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Russian Expanion in Central Asia

Russian Expansion into Central AsiaIvan the Terrible sent the first Russian envoy to the English Court, and although the poor ambassador was wrecked and nearly drowned on his way to London, he succeeded in reaching it safely. Ivan also granted exclusive commercial privileges to the English adventurers in Russia; and, strange to say, it was an Englishman, the seaman Jenkinson, who first showed Russians the way to Turkestan and Bokhara. With Ivan's consent he hoisted the English flag in the Caspian, and it was our Tzar's letter of recommendation which enabled him to make his way to the courts of the princes of Central Asia.

Much of the the reign of Peter the Great was spent at war. At first he attempted to secure Muscovy's southern borders against the Tatars and the Ottoman Turks. His campaign against a fort on the Sea of Azov failed at first, but having created Russia's first navy, Peter was able to take the port of Azov in 1696. To continue the war with the Ottoman Empire, Peter began looking for allies in Europe. He traveled to Europe, the first tsar to do so, in a so-called Grand Embassy that included visits to Brandenburg, Holland, England, and the Holy Roman Empire. Peter learned a great deal and enlisted into his service hundreds of European technical specialists. The embassy was cut short by a revolt in Moscow that attempted to place Sofia on the throne. Peter's followers crushed the revolt. Peter had hundreds of the participants tortured and killed, and he publicly displayed their bodies as a lesson to others.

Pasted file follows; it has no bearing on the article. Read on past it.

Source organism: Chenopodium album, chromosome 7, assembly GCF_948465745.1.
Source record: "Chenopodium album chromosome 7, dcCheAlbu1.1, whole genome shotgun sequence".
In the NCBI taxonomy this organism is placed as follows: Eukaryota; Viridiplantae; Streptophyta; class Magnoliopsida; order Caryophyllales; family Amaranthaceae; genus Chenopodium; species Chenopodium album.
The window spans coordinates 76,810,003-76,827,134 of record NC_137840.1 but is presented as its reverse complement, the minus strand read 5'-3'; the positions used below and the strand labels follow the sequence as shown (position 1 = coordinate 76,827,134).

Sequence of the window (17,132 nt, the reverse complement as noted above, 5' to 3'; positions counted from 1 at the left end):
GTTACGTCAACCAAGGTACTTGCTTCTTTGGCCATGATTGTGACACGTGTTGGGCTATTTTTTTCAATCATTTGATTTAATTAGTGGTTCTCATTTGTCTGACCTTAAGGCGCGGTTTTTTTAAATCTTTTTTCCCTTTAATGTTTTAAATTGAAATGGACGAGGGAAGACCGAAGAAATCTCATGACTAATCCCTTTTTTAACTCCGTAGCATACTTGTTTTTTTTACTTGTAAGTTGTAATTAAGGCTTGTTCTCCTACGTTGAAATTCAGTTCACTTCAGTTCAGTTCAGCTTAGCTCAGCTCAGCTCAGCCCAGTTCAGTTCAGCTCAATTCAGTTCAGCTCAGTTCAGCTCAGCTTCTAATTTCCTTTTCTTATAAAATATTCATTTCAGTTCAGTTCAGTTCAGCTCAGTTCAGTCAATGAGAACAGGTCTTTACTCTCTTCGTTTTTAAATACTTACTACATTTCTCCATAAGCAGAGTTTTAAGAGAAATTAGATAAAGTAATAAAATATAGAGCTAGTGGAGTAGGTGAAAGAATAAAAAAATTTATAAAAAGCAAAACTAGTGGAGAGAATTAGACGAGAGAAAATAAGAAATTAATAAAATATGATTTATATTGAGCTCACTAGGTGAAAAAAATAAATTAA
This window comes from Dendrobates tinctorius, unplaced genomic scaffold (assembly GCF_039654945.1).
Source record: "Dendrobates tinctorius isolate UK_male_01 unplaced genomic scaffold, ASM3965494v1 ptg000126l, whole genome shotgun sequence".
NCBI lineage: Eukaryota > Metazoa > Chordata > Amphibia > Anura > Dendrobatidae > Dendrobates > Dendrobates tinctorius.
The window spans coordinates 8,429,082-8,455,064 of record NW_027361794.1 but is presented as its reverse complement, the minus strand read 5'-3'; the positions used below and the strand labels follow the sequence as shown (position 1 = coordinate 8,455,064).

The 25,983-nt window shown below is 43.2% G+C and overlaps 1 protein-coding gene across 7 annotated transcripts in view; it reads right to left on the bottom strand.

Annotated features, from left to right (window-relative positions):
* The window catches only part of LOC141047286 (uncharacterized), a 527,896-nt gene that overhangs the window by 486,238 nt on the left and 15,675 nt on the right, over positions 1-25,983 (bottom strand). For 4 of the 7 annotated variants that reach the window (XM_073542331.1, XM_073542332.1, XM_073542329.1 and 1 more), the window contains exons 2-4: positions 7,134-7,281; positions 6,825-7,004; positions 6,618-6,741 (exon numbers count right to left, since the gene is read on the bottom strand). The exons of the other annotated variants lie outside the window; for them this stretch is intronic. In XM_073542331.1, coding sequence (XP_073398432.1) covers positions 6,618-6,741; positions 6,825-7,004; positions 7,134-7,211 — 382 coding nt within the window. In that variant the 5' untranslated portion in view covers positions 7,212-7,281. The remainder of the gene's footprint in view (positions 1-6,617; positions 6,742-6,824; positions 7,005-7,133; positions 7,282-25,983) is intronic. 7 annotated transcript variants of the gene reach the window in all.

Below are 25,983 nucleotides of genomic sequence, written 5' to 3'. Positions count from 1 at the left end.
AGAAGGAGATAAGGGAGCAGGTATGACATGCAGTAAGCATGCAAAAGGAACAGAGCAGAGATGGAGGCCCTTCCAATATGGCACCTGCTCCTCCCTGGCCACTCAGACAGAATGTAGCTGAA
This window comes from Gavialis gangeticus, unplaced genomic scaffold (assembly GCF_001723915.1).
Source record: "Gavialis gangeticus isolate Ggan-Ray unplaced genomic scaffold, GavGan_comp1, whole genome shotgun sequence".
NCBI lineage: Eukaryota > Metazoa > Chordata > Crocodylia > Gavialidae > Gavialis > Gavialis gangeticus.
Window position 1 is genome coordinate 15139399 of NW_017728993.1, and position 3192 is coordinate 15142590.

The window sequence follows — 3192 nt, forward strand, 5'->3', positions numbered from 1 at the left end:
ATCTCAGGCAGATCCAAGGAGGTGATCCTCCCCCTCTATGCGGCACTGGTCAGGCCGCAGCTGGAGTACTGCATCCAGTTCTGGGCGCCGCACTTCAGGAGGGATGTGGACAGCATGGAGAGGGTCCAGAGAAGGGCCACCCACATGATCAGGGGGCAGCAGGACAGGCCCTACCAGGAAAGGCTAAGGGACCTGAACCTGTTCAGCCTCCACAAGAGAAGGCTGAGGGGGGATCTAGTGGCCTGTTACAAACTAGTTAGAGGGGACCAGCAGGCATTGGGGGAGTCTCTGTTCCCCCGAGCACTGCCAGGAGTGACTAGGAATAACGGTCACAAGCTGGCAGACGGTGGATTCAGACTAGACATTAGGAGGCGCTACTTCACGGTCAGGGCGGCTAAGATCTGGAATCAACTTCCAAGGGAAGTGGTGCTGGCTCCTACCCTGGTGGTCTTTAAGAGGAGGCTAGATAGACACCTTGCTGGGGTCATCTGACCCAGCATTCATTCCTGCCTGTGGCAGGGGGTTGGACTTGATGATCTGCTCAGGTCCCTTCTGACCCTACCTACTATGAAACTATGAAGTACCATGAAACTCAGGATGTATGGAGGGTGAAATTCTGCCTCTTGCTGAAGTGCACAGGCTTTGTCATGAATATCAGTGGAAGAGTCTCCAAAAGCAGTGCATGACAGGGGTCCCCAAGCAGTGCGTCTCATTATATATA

Catherine II's reign was notable for imperial expansion and internal consolidation. The empire acquired huge new territories in the south and west. A war that broke out with the Ottoman Empire in 1768 was settled by the Treaty of Kuchuk-Kainarji in 1774. Russia acquired an outlet to the Black Sea, and the Crimean Tatars were made independent of the Ottomans. In 1783 Catherine annexed Crimea, helping to spark the next war with the Ottoman Empire in 1787. By the Treaty of Jassy in 1792, Russia acquired territory south to the Dnestr River. The terms of the treaty fell far short of the goals of Catherine's reputed "Greek project"--the expulsion of the Ottomans from Europe and the renewal of a Byzantine empire under Russian control. The Ottoman Empire, nevertheless, was no longer a serious threat to Russia and was forced to tolerate an increasing Russian influence over the Balkans.

The Russia of 1815 had a population of 50,000,000, spread over 2,000,000 square miles and bound together by common religion, language, and tradition. She was no mere patchwork empire, such as Austria or Turkey. The central provinces were peopled by a Slavonic race which had proved its capacity for absorption and colonisation, and thrust communities of alien blood beyond its frontiers. No European country exhibited fewer dialects than Russia, or less opposition in ethnological types. Her enormous population was as monotonous as her forest-fringed steppes. While Russia's extent and her unknown strength overshadowed the compact military monarchies of the West, she lagged far behind them in internal development.